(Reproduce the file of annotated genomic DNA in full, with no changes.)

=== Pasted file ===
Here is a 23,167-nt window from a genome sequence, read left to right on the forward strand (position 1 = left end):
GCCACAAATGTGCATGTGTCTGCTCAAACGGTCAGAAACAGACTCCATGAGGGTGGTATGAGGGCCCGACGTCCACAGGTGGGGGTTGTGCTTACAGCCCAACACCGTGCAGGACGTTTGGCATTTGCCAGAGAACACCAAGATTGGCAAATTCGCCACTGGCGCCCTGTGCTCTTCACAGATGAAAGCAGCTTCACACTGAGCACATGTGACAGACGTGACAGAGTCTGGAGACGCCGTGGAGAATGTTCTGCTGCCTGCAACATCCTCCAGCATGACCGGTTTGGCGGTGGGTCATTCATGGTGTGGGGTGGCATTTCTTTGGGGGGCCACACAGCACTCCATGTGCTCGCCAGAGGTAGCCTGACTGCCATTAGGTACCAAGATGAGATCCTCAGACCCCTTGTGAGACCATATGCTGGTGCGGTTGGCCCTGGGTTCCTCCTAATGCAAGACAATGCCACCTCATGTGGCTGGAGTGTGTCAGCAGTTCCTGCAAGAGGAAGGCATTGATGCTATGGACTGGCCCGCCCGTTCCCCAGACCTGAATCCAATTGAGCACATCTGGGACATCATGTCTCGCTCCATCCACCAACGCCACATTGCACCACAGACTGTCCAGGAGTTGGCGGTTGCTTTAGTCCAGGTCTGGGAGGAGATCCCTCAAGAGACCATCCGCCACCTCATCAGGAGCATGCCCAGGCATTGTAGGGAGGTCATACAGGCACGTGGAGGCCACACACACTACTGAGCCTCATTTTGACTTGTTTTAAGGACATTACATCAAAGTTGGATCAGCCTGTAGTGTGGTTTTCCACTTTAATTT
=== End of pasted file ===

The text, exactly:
Here is a 23,167-nt window from a genome sequence, read left to right on the forward strand (position 1 = left end):
GCCACAAATGTGCATGTGTCTGCTCAAACGGTCAGAAACAGACTCCATGAGGGTGGTATGAGGGCCCGACGTCCACAGGTGGGGGTTGTGCTTACAGCCCAACACCGTGCAGGACGTTTGGCATTTGCCAGAGAACACCAAGATTGGCAAATTCGCCACTGGCGCCCTGTGCTCTTCACAGATGAAAGCAGCTTCACACTGAGCACATGTGACAGACGTGACAGAGTCTGGAGACGCCGTGGAGAATGTTCTGCTGCCTGCAACATCCTCCAGCATGACCGGTTTGGCGGTGGGTCATTCATGGTGTGGGGTGGCATTTCTTTGGGGGGCCACACAGCACTCCATGTGCTCGCCAGAGGTAGCCTGACTGCCATTAGGTACCAAGATGAGATCCTCAGACCCCTTGTGAGACCATATGCTGGTGCGGTTGGCCCTGGGTTCCTCCTAATGCAAGACAATGCCACCTCATGTGGCTGGAGTGTGTCAGCAGTTCCTGCAAGAGGAAGGCATTGATGCTATGGACTGGCCCGCCCGTTCCCCAGACCTGAATCCAATTGAGCACATCTGGGACATCATGTCTCGCTCCATCCACCAACGCCACATTGCACCACAGACTGTCCAGGAGTTGGCGGTTGCTTTAGTCCAGGTCTGGGAGGAGATCCCTCAAGAGACCATCCGCCACCTCATCAGGAGCATGCCCAGGCATTGTAGGGAGGTCATACAGGCACGTGGAGGCCACACACACTACTGAGCCTCATTTTGACTTGTTTTAAGGACATTACATCAAAGTTGGATCAGCCTGTAGTGTGGTTTTCCACTTTAATTT